your three selfs: the artist, the executive, the critic

From Michio Kaku's The Future of the Mind:

"Although consciousness is a patchwork of competing and often contradictory tendencies, the left brain ignores inconsistencies and papers over obvious gaps in order to give us a smooth sense of a single 'I'."

I always thought that a singular me was in charge of running (and repeating) the process of making decisions. Any inconsistencies could be explained by shortcomings in me, the unified self. Whenever I felt the strong pangs of discomfort from not having an "n-year life plan", this self would arrive upon a way to exit that discomfort.

I now strongly suspect that the decision-maker isn't a cohesive self, but rather a Kakuist "patchwork of competing and often contradictory tendencies." This is reminiscent of that Pixar movie Inside Out, which models the mind as a merry band of characters named Joy, Sadness, Anger, Fear, and Disgust. I think it's more useful to characterize the mind using more dynamic "character archetypes."

(And now ensues a highly unscientific, very anecdotal, metaphor-driven "analysis.")

The Three Archetypes of the Mind

There's the artist, the inner child whose curiosity drives him to poke/prod/build/break/fix. He creates.
Then there's the executive, the thoughtful driver skilled at steering, deciding, and reacting. He navigates.
Finally there's the critic, the guy who just wants to make sure nothing gets overlooked. He deliberates.

Together, this motley crew can do amazing things. But external stressors and internal insecurities often create imbalances between the three. Over time, each character wields a different level influence on the others. We might call this "personality." We might call it "neurosis."

Stress can to some degree be viewed as the manifestation of the different types of struggle taking place between these three characters.

When the critic is screaming those oh-so-sweet-nothings of self-doubt and unworthiness, it means there's dissonance created by some inability by the artist and the executive to deal with a situation. The artist wants to go one way, but the executive is dragging him in another, or vice versa. The critic is sounding the alarm, but his job isn't to problem-solve; he just knows something is wrong.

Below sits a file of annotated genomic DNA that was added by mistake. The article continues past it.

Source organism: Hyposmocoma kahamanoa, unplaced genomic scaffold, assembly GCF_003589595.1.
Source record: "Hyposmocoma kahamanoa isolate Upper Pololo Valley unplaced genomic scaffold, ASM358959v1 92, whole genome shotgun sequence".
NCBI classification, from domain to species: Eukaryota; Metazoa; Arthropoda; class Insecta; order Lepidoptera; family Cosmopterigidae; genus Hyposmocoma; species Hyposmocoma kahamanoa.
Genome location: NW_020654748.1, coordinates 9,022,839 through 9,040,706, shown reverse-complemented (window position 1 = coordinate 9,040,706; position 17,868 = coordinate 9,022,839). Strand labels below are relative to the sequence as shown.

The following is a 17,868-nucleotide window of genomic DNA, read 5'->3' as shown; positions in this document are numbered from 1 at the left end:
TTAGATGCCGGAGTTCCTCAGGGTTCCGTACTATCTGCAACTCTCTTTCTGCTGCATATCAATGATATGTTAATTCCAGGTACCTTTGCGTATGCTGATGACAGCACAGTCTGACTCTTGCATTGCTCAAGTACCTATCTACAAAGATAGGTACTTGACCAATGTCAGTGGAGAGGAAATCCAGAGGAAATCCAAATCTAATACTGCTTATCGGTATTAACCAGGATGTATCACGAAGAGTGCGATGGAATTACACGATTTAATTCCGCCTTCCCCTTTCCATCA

When the executive is overpowering, it looks like an inability to sit still, perhaps caused by some disagreement between the artist and the critic. Maybe the artist wants to express something that the critic doesn't think is a good idea, and the executive doesn't want anything to do with that conversation (even though it might be a useful one). The executive is providing a solution, but he doesn't understand the problem.

When the artist takes complete control, it can be characterized by obsessive, frenetic (and maybe hermetic) tendencies all driven by the desire to create and express. What's the tension here? Perhaps the executive and the critic are having a hissy fit. They can't come to terms on what to do, and so the artist is impatient and decides to throw the proverbial kitchen sink at the problem. The artist doesn't care for solving problems or providing solutions; he just wants to express something core to his being, at the expense of all else. 

Depending on your personality, you may be picking sides already. I know I love the artist and everything he stands for, but I know other people who would side 100% with the executive, and others who think the critic is highly underrated and needs some love, too.

Yet Another Personality Typeset 

All three need to know their role in any given situation. They need to maintain a healthy relationship with each other. That doesn't mean that they all share the load equally. I'd say there are 6 different permutations that arise from a stable-but-hierarchical arrangement between the three characters:

Exploratory Risk-Taking:
  • The artist searches for a medium to create in, the executive guides that search, and the critic only intervenes if the artist and executive are being erratic.
  • Ethos: "Express and create at all costs."

Exploratory Door-Closing:

  • The artist still searches for a medium to create in, but this time is guided by the critic's discerning eye. The executive only steps in if there hasn't been much action for a while.
  • Ethos: "Express in the right way."

Experimental Analysis:

  • The critic is trying to understand a novel situation, guided by the artist's expansive view of the world. Again, the executive only steps in if there hasn't been much going on.
  • Ethos: "Carefully expand capacity."

Experimental Activity:

  • The critic is still trying to understand something new, but he's now guided by the executive's bias for action. This time, the artist sits back and intervenes if the critic and executive are missing something obvious.
  • Ethos: "Carefully test the waters."

Purposeful Doing:

  • The executive knows what needs to be done, and his striving is guided by the artist's ability to figure out different ways to get something done. The critic sits on the sidelines, looking for cracks in the "this needs to be done" argument.
  • Ethos: "Get it done."

Purposeful Planning:

  • The executive knows what needs to be done, but his actions are guided by the critic, who make sure nothing gets overlooked. The artist sits on the sidelines, making sure those two aren't exhaustively searching in the wrong place.
  • Ethos: "Figure it out."

The cool part is that there's a time and place for each one of these permutations. I feel it takes a pretty self-aware person to be able to comfortably go from one to the other; most of us spend our time in maybe two of these types for our entire life. This leads to "old dog, no new tricks" behavior because when you've found a long-term comfort zone with one type, the other types atrophy.